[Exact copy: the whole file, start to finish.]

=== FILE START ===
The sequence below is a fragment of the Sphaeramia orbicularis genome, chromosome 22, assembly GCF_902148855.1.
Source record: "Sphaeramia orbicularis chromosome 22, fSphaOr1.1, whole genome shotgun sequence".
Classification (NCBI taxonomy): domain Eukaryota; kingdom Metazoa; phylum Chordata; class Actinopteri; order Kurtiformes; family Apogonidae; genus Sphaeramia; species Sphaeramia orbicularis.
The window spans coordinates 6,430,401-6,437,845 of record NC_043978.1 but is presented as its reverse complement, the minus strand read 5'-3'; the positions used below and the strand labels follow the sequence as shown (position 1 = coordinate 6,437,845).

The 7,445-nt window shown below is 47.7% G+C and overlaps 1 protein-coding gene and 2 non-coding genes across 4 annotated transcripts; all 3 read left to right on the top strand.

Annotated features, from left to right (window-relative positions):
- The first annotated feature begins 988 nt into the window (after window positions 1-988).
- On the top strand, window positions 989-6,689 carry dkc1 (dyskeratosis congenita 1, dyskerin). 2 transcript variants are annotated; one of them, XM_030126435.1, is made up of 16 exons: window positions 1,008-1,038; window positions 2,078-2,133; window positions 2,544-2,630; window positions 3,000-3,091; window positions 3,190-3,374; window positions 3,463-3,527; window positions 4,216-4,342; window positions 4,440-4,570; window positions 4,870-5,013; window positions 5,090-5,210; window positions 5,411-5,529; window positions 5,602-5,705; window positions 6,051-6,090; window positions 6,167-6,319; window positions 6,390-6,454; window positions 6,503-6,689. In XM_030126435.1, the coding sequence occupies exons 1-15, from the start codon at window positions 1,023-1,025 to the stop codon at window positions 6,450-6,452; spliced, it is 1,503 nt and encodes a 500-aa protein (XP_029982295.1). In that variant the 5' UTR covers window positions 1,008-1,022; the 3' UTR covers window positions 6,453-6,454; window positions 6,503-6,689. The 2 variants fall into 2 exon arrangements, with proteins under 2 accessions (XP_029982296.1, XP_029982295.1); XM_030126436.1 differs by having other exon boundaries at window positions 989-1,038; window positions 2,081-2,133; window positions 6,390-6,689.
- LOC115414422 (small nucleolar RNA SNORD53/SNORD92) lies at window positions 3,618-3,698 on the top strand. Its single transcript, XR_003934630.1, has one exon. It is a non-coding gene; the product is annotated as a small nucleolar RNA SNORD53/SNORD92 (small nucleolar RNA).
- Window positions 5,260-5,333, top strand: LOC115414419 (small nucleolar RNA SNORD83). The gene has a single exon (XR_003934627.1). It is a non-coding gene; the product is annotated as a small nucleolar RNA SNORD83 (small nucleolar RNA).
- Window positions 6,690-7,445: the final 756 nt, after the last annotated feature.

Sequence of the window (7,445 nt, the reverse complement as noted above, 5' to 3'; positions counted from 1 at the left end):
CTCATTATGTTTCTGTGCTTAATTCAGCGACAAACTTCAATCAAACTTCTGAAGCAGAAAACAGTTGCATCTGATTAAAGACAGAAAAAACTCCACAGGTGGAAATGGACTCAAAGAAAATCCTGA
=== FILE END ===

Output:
The sequence below is a fragment of the Sphaeramia orbicularis genome, chromosome 22, assembly GCF_902148855.1.
Source record: "Sphaeramia orbicularis chromosome 22, fSphaOr1.1, whole genome shotgun sequence".
Classification (NCBI taxonomy): domain Eukaryota; kingdom Metazoa; phylum Chordata; class Actinopteri; order Kurtiformes; family Apogonidae; genus Sphaeramia; species Sphaeramia orbicularis.
The window spans coordinates 6,430,401-6,437,845 of record NC_043978.1 but is presented as its reverse complement, the minus strand read 5'-3'; the positions used below and the strand labels follow the sequence as shown (position 1 = coordinate 6,437,845).

The 7,445-nt window shown below is 47.7% G+C and overlaps 1 protein-coding gene and 2 non-coding genes across 4 annotated transcripts; all 3 read left to right on the top strand.

Annotated features, from left to right (window-relative positions):
- The first annotated feature begins 988 nt into the window (after window positions 1-988).
- On the top strand, window positions 989-6,689 carry dkc1 (dyskeratosis congenita 1, dyskerin). 2 transcript variants are annotated; one of them, XM_030126435.1, is made up of 16 exons: window positions 1,008-1,038; window positions 2,078-2,133; window positions 2,544-2,630; window positions 3,000-3,091; window positions 3,190-3,374; window positions 3,463-3,527; window positions 4,216-4,342; window positions 4,440-4,570; window positions 4,870-5,013; window positions 5,090-5,210; window positions 5,411-5,529; window positions 5,602-5,705; window positions 6,051-6,090; window positions 6,167-6,319; window positions 6,390-6,454; window positions 6,503-6,689. In XM_030126435.1, the coding sequence occupies exons 1-15, from the start codon at window positions 1,023-1,025 to the stop codon at window positions 6,450-6,452; spliced, it is 1,503 nt and encodes a 500-aa protein (XP_029982295.1). In that variant the 5' UTR covers window positions 1,008-1,022; the 3' UTR covers window positions 6,453-6,454; window positions 6,503-6,689. The 2 variants fall into 2 exon arrangements, with proteins under 2 accessions (XP_029982296.1, XP_029982295.1); XM_030126436.1 differs by having other exon boundaries at window positions 989-1,038; window positions 2,081-2,133; window positions 6,390-6,689.
- LOC115414422 (small nucleolar RNA SNORD53/SNORD92) lies at window positions 3,618-3,698 on the top strand. Its single transcript, XR_003934630.1, has one exon. It is a non-coding gene; the product is annotated as a small nucleolar RNA SNORD53/SNORD92 (small nucleolar RNA).
- Window positions 5,260-5,333, top strand: LOC115414419 (small nucleolar RNA SNORD83). The gene has a single exon (XR_003934627.1). It is a non-coding gene; the product is annotated as a small nucleolar RNA SNORD83 (small nucleolar RNA).
- Window positions 6,690-7,445: the final 756 nt, after the last annotated feature.

Sequence of the window (7,445 nt, the reverse complement as noted above, 5' to 3'; positions counted from 1 at the left end):
CTCATTATGTTTCTGTGCTTAATTCAGCGACAAACTTCAATCAAACTTCTGAAGCAGAAAACAGTTGCATCTGATTAAAGACAGAAAAAACTCCACAGGTGGAAATGGACTCAAAGAAAATCCTGA